Wiccans focus on nature

In an attempt to reunite humans with nature, Neo-Paganists revived the gods and goddesses of ancient religions, such as Mother Earth, Father Sky, the goddess of fertility, and the horned god Pan (see Chapter 1). Wiccans provide the best example of Neo-Pagan practices. Wiccan covens focus on one deity (a god) as a symbolic, unifying force in their rituals; contrary to popular belief, however, Wiccans do not worship the devil, who did not exist before the advent of Christianity (see Chapter 1). The central principle of Wiccan practice is the rede (advice): "An ye harm none, do what ye will"; that is, people are free to act as long as they do not harm others.

Wiccans hold eight primary festivals that are based on the seasons of nature and take place about every forty-five days; these celebrations recall ancient customs dating back thousands of years. The main Wiccan festivals are the winter solstice on December 21, the spring equinox on March 21, and Samhain (Halloween) on October 31—all of them linked to

Early pagans made sacrifices to the female healers and witches.

Reproduced by permission of the Corbis Corporation (Bellevue).

Wicca is a celebration of nature, the seasons, and unity with the universe.

Reproduced by permission of the Corbis Corporation (Bellevue).

holidays celebrated by other faiths, that have become part of popular culture. Many Wiccans also worship the phases of the moon, ocean tides, and agricultural seasons. Most meet in covens as independent groups headed by a high priestess or priest (spiritual leaders), but all members are given equal status. The traditions and activities of covens vary greatly and allow for flexibility in expression. For instance, some Wiccans adhere to traditional rituals led by a priest or priestess, while others give more freedom to the whole group and rely less upon a leader. Neo-Paganists who do not belong to covens worship independently and may attend special festivals or gatherings several times a year. Many conduct their rituals outdoors, usually in the nude ("sky-clad"), to express their closeness to nature.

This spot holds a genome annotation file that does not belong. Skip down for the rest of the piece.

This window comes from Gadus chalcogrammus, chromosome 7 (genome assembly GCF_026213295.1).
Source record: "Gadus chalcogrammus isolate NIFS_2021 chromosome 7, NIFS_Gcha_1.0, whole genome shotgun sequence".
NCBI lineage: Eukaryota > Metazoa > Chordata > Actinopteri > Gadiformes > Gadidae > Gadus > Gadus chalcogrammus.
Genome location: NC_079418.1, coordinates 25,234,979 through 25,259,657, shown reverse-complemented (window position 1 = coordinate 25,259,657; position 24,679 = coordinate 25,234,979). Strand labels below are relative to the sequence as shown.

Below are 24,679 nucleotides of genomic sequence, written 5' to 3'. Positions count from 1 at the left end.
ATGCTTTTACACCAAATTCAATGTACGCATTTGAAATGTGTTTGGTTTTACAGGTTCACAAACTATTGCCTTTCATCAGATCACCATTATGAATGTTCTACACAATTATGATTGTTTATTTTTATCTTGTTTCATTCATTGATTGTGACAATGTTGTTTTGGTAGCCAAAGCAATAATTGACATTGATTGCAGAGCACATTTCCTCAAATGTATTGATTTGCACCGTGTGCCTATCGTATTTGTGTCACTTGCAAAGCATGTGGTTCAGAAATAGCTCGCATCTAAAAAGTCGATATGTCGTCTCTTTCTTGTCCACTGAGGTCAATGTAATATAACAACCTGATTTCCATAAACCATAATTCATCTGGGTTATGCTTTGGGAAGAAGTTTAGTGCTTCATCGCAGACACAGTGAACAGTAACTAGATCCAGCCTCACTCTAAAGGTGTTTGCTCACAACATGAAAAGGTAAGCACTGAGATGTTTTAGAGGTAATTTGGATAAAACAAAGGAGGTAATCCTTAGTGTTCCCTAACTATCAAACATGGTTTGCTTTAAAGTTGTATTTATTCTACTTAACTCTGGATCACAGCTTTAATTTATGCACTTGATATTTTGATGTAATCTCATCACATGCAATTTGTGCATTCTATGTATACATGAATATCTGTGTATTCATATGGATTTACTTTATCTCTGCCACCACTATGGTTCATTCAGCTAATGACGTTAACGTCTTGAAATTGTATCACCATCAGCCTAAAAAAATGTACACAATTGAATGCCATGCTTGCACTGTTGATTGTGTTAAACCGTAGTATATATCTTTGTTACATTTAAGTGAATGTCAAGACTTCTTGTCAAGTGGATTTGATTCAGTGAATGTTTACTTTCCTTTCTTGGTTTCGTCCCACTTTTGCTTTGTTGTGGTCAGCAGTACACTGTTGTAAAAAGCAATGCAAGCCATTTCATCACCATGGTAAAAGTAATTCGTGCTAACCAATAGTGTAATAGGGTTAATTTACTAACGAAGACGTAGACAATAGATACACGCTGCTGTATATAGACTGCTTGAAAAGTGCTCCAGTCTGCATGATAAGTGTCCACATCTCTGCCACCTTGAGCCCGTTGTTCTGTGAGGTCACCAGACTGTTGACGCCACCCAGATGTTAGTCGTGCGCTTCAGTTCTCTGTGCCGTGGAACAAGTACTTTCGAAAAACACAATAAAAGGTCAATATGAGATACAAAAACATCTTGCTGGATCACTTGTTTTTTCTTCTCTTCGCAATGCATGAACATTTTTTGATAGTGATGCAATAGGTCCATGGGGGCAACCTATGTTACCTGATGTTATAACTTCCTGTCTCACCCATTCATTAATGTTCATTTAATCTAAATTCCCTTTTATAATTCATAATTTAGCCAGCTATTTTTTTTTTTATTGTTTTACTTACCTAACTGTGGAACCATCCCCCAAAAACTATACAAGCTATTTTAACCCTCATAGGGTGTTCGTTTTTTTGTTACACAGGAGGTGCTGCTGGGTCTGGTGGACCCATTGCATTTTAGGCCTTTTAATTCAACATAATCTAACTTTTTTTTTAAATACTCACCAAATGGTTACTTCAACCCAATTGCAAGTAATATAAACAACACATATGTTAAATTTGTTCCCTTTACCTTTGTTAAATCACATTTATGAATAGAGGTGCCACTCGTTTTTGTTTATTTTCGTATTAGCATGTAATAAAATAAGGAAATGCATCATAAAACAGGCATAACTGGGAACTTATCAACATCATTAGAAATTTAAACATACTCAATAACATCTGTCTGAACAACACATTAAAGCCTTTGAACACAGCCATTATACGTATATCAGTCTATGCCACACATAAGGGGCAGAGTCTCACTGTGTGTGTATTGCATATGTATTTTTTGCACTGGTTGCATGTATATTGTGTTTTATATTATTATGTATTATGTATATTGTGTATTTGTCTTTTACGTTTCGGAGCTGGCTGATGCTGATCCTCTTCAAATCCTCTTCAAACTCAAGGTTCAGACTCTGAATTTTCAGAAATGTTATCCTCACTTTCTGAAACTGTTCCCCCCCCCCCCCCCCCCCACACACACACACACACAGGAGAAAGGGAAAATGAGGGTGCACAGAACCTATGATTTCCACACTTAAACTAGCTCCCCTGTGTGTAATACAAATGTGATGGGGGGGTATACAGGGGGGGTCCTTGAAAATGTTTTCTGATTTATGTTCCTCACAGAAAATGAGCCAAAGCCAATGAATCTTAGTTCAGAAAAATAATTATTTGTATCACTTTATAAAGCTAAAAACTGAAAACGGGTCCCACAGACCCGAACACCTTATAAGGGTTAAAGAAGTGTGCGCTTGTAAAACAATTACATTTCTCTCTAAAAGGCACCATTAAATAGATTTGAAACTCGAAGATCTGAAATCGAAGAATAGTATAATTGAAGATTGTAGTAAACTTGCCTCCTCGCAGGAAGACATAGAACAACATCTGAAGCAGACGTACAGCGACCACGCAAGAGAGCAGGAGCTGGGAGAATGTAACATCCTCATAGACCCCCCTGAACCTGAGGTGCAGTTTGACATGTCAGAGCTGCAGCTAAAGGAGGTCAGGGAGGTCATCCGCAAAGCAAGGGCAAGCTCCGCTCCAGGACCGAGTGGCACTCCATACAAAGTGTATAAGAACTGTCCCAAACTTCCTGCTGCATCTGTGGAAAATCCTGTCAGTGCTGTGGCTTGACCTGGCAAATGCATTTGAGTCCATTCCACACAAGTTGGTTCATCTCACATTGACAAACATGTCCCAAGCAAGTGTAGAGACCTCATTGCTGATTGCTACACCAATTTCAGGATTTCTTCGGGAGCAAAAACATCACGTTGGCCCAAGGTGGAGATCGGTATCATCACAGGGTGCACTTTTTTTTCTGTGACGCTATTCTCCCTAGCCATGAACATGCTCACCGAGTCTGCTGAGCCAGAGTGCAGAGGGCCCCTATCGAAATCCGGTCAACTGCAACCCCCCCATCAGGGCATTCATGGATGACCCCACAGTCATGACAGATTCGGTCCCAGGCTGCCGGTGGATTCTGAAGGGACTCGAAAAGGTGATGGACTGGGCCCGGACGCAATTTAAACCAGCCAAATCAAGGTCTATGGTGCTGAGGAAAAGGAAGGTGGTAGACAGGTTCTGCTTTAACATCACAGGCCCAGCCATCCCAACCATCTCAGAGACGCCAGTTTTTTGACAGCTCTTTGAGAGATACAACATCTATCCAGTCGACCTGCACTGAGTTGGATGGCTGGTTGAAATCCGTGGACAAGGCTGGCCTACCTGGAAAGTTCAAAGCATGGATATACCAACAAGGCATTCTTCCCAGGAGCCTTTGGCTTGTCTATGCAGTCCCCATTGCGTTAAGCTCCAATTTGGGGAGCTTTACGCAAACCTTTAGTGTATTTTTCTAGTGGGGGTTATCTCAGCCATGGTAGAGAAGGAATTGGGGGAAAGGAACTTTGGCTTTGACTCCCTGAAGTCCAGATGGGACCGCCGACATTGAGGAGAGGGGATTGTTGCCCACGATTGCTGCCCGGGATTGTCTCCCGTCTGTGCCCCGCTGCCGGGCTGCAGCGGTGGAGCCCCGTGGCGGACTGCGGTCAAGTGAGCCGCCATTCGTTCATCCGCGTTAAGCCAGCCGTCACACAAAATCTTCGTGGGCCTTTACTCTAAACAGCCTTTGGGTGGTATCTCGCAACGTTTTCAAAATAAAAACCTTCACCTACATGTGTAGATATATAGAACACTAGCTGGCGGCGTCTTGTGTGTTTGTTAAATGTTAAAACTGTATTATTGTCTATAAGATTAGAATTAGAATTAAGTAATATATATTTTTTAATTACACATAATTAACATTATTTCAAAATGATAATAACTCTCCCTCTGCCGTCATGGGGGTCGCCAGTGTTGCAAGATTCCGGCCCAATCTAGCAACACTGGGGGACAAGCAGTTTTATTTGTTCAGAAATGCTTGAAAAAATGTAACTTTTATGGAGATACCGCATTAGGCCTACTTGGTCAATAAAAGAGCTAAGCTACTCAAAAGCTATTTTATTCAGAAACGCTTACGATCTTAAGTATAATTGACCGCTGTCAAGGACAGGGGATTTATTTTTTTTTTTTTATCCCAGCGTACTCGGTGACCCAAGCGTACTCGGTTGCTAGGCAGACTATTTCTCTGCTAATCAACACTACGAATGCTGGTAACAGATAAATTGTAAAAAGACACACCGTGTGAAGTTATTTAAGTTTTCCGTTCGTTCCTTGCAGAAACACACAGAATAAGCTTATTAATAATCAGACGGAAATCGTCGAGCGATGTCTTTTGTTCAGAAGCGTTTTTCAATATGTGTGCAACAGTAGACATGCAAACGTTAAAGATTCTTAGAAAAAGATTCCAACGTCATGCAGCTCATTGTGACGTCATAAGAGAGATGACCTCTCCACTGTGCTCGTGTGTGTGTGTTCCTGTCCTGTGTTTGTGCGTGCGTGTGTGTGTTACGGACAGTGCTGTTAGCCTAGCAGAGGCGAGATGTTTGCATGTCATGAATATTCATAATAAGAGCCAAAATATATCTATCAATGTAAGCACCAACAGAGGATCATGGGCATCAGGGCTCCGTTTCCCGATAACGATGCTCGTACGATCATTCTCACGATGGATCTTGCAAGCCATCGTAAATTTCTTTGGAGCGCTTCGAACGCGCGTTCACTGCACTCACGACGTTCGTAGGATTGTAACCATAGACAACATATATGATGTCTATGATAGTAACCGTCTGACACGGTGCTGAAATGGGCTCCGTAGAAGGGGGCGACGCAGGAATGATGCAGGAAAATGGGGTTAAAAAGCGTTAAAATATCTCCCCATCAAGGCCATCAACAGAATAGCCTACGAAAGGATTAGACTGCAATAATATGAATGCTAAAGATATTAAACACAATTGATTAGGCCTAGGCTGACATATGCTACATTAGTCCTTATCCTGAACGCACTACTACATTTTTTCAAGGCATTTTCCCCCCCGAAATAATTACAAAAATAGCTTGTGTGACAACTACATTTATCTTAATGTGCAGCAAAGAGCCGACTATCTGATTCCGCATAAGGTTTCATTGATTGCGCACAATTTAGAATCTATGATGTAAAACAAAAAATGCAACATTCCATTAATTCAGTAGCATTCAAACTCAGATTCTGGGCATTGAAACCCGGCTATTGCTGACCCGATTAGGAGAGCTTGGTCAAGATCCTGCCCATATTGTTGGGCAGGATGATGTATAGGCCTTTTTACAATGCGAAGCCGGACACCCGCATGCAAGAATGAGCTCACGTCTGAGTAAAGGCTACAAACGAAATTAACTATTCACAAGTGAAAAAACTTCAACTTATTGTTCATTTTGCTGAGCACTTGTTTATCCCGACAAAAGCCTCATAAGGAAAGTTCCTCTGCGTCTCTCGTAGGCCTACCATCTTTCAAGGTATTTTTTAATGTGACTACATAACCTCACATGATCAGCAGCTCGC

A traditional Wiccan ceremony begins with the members of a coven gathering in a circle, usually measuring nine feet in diameter, with candles at four points to show the cardinal directions (north, south, east, and west). An altar consist

Wicca is a celebration of nature, the seasons, and unity with the universe.

Reproduced by permission of the Corbis Corporation (Bellevue).

ing of various objects, which represent the energy and power of nature, is located at the center of the circle or at the northern candle point. The ceremony customarily involves lighting the candles and "casting the circle," or creating a "healing" space within the circle of the participants' bodies. Most covens then share a cup of wine, bread, and cookies, and pass special items such as bowls, spoons, incense, and engraved tiles around the circle. The main purpose of the meeting is usually to celebrate a new moon or a holiday, to discuss new ideas, or hold nature-oriented activities. Wiccans observe other rituals, including the act of dedication, in which a person expresses an interest in joining a coven. This is followed by the initiation, in which the person is formally accepted as a Wiccan and takes a Wiccan name. The marriage ceremony is called a "handfast-ing"; the "parting of ways" ritual marks the end of a marriage. When a baby is born to Wiccan parents, a "Wiccaning" ceremony celebrates the child's entrance into the world; the child is free, however, to choose his or her own faith upon reaching adulthood.

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